Laurier was correct. The land had received other offers, including one reported to exceed $1.5 million. But the Dominion refused all bids.
City council expropriated eight acres of land in 1932, bisecting the reserve to link downtown with growing Kitsilano. Although the property was appraised at over $100,000, council balked and arbitrators decreased the compensation to $44,988.
“We experienced a lot of alienation of our land and resources,” says Campbell. “Many of the reserves certainly were the path of least resistance for rights-of-way and utility corridors.” In 1977, the Squamish initiated legal action to reclaim parts of the property that had been sold. Following decades in the courts, including counterclaims from other Coast Salish First Nations, the Squamish in 2002 secured control over a misshapen fraction of the once-larger reserve. That award included the land Campbell and I are standing on now, and the Squamish are capitalizing on the high-traffic asset.
The digital signs contravene a Vancouver by-law that limits billboards to 21.5 square metres—more than 300 billboards in the city sidestep these regulations, including 13 on city-owned land—but municipal rules do not apply on Squamish land. Stephanie Doerksen of the Vancouver Public Space Network respects the Squamish’s right to benefit from their resources but laments “ad creep” in general, the influence of private, corporate interest on public spaces. Others have criticized the billboards for imposing a garish blight on Vancouver’s sea-to-sky vistas. Campbell dismisses these objections: “We’re in an urban setting. As we work with developers from around the world that can help us shape our future, we recognize where we are positioned in the global market.”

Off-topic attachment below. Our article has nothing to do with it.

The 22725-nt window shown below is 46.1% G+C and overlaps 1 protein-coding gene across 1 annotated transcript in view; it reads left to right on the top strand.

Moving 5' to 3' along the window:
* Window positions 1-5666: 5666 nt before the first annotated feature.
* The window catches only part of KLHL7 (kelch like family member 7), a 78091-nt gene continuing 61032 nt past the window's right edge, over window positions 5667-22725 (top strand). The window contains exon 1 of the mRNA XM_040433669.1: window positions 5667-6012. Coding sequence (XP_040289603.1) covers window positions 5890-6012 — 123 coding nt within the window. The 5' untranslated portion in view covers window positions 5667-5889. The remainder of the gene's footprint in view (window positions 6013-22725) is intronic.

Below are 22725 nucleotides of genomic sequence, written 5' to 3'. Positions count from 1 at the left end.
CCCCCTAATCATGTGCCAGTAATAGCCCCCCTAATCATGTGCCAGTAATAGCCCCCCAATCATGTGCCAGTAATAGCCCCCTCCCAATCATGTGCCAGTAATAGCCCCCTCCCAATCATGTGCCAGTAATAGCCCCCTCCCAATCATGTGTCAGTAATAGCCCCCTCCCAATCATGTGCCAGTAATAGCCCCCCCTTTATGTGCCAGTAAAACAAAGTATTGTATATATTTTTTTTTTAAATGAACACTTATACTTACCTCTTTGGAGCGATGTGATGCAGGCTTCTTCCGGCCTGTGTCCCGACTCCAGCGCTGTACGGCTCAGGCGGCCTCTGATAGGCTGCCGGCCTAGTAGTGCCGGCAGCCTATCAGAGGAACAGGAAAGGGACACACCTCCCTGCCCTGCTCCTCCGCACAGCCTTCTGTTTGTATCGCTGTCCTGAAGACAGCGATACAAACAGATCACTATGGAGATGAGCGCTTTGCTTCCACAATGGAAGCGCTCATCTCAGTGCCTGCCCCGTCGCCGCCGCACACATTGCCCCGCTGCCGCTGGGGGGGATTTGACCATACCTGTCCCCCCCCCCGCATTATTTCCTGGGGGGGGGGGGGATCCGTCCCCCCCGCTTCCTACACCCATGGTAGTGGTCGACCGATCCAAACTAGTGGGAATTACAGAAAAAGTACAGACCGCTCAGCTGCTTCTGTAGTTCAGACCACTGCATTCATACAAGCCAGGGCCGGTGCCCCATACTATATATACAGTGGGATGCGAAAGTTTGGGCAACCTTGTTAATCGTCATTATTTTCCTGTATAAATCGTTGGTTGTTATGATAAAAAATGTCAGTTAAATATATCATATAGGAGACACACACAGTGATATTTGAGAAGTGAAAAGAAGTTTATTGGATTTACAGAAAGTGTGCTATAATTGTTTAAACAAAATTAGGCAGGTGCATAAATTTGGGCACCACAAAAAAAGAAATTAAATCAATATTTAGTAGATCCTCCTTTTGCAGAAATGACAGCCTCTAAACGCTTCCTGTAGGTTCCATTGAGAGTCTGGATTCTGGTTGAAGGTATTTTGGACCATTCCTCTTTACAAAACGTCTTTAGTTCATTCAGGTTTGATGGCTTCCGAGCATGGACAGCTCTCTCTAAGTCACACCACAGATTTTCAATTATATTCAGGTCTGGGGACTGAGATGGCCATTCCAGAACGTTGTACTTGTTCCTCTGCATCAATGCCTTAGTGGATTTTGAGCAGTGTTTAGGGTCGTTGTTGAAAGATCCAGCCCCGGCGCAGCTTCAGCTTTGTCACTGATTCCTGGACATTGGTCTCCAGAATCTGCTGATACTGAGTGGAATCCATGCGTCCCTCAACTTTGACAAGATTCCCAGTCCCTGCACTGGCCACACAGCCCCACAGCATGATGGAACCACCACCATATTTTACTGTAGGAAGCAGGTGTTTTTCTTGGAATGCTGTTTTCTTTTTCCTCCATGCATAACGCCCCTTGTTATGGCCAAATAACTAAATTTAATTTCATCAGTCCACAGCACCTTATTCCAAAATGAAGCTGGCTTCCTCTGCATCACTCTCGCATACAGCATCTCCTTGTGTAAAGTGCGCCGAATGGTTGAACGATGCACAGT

He glances up at the bridge as we turn and walk toward False Creek. “One way or another,” says Campbell, “we are going to assert ourselves. We’re not asking anyone’s permission. If people are reacting to the billboards, just wait and see what we’re planning next.”